Hundreds of veterans say their PTSD symptoms faded after an experimental new therapy that zaps the brain for 20 minutes at a time.
In fact, five Navy SEALS told Defense One that the technique, currently being used in a clinical trial, was the only thing that banished their blind rage, tormented nightmares, flashbacks and memory loss.
Patients wear a cap fitted with electrodes, that is normally used to measure brain activity.
Then, over the course of 20 minutes, an external device is placed at various points around their head, pumping waves energy to ‘reset’ the frequency that their brain works on.
The creators at Newport Brain Research Laboratory in California say this one technique has been effective at reducing a wide variety of symptoms, including depression, anxiety, and PTSD – potentially offering relief for patients who tend to suffer from various mental illnesses but have to use different medications for each condition.
By grading and resetting the patient’s overall brain frequency, experts hope they can help people to feel more grounded, calm, in control, and sleep better
Prior to 2008, the staggering number of veterans with PTSD had little to ease their agony.
Then, the FDA approved transcranial magnetic stimulation (TMS) for depression, and it swiftly put to use.
As of last year, the VA had spent more than $3.4 million acquiring dozens of the machines and related supplies.
However, it has since emerged that the FDA’s own advisory panel warned that TMS didn’t seem to do anything, saying the effects were ‘marginal,’ ‘borderline’ and ‘questionable.’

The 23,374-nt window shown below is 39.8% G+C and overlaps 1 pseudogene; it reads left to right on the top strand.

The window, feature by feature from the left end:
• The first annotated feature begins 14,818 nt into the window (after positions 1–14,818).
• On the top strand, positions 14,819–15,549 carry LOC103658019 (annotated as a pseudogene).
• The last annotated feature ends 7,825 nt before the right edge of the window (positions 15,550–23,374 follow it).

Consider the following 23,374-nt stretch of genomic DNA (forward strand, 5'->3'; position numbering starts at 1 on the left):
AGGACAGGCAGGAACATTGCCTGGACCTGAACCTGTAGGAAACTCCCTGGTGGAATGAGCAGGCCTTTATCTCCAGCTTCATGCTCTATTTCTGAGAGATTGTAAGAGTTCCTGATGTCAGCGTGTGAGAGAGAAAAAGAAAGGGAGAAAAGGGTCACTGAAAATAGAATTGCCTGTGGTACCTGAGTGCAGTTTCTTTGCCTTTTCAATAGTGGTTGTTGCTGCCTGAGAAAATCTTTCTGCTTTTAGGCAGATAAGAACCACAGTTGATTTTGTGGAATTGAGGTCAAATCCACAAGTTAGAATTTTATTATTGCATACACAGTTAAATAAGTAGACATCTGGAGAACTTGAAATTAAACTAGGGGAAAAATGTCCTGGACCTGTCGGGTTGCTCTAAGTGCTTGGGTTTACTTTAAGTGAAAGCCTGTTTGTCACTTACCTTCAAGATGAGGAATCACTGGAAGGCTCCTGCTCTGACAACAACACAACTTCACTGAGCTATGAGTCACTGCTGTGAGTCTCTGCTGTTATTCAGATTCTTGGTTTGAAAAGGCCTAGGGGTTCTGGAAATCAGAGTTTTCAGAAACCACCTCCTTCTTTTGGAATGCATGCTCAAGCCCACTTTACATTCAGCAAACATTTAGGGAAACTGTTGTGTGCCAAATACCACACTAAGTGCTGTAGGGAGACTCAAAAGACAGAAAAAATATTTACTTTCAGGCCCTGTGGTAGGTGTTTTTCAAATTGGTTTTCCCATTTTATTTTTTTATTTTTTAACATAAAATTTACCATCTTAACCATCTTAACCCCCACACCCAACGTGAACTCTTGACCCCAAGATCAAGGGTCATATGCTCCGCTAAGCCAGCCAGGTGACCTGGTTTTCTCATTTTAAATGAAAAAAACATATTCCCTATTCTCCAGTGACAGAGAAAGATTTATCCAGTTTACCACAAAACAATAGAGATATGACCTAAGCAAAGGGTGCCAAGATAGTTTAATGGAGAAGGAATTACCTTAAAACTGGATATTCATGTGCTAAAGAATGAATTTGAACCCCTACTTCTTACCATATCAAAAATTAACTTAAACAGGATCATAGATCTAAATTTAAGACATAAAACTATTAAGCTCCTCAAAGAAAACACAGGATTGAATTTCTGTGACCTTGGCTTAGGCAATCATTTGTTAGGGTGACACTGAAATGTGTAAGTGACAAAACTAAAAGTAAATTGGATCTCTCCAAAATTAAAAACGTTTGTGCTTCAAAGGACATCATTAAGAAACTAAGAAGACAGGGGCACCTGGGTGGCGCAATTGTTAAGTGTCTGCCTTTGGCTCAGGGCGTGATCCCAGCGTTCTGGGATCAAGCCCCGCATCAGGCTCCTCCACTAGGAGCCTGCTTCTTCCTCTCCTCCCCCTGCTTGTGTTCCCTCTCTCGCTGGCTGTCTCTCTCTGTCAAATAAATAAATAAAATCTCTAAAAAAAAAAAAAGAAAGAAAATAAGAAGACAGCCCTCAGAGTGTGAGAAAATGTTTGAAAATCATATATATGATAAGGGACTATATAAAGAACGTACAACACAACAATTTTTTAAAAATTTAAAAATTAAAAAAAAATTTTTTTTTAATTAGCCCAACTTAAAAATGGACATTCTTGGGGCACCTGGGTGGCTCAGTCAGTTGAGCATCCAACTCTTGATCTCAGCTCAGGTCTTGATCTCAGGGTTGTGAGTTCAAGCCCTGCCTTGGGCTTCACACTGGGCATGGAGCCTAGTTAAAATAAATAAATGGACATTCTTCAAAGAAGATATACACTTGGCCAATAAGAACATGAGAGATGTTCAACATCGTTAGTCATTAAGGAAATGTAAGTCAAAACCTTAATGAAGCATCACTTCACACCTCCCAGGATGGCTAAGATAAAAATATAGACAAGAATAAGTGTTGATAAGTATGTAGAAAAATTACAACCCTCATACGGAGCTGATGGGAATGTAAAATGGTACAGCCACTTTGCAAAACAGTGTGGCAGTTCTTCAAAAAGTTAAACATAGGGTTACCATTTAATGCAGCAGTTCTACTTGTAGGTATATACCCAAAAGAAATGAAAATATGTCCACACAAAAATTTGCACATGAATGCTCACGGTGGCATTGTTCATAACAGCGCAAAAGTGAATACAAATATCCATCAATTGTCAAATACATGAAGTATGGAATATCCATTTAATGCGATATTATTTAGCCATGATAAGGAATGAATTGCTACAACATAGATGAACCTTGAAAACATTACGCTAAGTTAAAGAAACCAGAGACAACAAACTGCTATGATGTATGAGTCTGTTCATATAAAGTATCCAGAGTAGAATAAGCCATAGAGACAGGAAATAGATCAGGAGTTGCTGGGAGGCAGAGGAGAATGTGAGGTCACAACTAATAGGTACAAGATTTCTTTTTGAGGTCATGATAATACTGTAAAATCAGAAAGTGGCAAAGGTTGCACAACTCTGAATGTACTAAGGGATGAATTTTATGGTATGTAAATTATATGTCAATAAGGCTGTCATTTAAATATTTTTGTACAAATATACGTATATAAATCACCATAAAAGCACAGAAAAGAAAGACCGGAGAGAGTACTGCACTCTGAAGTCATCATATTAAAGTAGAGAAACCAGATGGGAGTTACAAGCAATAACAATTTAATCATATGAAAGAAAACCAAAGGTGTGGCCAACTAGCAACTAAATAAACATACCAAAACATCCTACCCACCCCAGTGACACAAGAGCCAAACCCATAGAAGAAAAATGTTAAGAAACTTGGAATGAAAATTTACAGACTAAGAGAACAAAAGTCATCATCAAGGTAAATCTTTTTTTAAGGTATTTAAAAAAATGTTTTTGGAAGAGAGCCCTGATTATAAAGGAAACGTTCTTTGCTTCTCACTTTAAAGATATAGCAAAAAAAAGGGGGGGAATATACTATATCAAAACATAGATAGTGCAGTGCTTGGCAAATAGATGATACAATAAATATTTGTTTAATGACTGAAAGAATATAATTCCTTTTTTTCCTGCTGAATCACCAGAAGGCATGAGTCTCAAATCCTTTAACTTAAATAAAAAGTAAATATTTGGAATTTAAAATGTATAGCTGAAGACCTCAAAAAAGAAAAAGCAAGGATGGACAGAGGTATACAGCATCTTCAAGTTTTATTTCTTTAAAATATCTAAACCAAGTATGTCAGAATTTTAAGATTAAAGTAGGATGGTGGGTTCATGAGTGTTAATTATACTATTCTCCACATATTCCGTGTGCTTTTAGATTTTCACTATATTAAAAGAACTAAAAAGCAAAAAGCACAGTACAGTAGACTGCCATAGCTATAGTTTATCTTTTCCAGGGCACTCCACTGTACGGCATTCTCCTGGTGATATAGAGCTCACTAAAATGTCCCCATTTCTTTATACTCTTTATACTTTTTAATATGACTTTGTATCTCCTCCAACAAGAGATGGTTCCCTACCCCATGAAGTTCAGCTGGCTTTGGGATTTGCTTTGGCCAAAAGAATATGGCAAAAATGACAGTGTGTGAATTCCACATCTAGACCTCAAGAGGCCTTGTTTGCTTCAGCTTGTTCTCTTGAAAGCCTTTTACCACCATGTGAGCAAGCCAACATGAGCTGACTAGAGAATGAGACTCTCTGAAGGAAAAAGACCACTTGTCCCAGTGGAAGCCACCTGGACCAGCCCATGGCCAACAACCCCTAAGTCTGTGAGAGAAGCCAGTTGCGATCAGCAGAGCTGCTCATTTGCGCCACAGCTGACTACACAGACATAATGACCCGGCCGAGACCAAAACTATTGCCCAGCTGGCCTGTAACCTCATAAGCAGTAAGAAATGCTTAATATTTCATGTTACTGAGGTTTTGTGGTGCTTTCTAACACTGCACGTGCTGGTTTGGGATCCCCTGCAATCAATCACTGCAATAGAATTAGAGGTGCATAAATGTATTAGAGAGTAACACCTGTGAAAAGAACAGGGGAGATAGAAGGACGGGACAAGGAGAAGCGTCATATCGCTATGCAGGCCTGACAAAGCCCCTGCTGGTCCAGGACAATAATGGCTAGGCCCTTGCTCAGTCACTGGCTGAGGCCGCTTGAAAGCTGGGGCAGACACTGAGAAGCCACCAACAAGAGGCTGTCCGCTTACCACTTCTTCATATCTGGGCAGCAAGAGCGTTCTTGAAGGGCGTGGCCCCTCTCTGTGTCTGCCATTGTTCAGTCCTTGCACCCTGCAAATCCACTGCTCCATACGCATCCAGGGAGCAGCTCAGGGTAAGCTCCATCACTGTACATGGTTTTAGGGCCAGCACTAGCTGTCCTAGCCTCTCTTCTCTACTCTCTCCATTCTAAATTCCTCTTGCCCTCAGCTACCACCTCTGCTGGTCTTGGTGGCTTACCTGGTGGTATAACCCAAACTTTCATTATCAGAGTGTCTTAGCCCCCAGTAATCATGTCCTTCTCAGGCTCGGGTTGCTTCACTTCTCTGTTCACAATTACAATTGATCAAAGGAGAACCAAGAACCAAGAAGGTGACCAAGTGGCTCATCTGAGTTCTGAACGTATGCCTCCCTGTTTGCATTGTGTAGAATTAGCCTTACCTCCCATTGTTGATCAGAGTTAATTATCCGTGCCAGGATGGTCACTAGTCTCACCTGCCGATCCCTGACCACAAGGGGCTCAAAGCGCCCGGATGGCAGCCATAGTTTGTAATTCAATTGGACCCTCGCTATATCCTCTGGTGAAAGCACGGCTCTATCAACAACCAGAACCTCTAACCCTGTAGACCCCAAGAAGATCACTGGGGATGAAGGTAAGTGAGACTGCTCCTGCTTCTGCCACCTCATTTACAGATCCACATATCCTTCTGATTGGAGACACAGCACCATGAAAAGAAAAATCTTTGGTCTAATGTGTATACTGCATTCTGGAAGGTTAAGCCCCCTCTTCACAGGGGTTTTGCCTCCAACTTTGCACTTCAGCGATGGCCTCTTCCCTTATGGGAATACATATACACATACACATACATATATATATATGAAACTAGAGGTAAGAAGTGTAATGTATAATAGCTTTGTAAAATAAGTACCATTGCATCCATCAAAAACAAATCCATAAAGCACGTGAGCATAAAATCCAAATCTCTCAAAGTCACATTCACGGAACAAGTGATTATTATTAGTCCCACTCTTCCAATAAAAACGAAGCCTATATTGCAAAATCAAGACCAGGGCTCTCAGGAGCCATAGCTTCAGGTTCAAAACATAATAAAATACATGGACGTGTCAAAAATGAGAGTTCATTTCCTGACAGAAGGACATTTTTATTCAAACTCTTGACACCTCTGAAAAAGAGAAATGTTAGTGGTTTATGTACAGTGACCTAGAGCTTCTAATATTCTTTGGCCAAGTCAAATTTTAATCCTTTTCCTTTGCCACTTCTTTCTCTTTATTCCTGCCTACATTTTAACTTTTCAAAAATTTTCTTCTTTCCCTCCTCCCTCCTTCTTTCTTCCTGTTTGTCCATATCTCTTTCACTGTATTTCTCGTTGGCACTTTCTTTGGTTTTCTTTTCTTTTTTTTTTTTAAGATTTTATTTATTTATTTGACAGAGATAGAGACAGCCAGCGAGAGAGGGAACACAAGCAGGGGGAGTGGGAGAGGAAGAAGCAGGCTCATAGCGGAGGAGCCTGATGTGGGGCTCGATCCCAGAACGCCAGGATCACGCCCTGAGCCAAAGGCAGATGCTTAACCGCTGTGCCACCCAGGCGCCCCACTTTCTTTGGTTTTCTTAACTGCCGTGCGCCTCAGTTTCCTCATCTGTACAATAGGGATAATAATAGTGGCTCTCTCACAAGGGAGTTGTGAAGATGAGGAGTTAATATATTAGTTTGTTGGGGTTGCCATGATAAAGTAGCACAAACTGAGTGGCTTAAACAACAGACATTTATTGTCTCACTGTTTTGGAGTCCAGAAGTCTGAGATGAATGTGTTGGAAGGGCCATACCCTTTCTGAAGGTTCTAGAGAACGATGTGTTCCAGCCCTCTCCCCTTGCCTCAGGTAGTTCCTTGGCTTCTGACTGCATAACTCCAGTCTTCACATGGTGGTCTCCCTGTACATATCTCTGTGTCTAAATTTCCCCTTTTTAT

And that was echoed last summer in a paper published by the VA itself, which found TMS made barely any difference in patients’ depression.
The authors said it could be down to the fact that veterans tend to suffer from multiple psychiatric problems, making it harder to target the specific problem at hand.
That’s where the new MeRT technique (Magnetic EEG/ECG-guided Resonant Therapy) seems to be offering something new.
Dr Erik Won, the creator of MeRT who founded the Brain Treatment Center after serving as a surgeon in the Navy, believes that all of these related conditions boil down to a person’s brain rhythm being off-kilter.
By grading and recalibrating the patient’s overall brain frequency, he says, clinicians can help people to feel more grounded, calm, in control, and sleep better.
Dr Won told Defense One, 650 veterans have been treated with MeRT thus far, with some calling it ‘transformative’.
It is now being tested in a double-blind clinical trial with 150 patients (and 250 controls) which could pave the way to FDA approval.
They have also conducted their own clinical trial of 86 people, 60 percent of whom ‘saw changes’ within a month.
The technique is by no means a cure, but Dr Won believes it could replace many treatments, possibly even sleeping pills and anti-depressants.
Speaking to Defense One, a Navy SEAL called Tony, who served in Afghanistan and Iraq and was ‘blown up a lot’, says he felt completely different after getting MeRT for five times a week.
The next step will be to see the results of the clinical trial, expected in November 2019.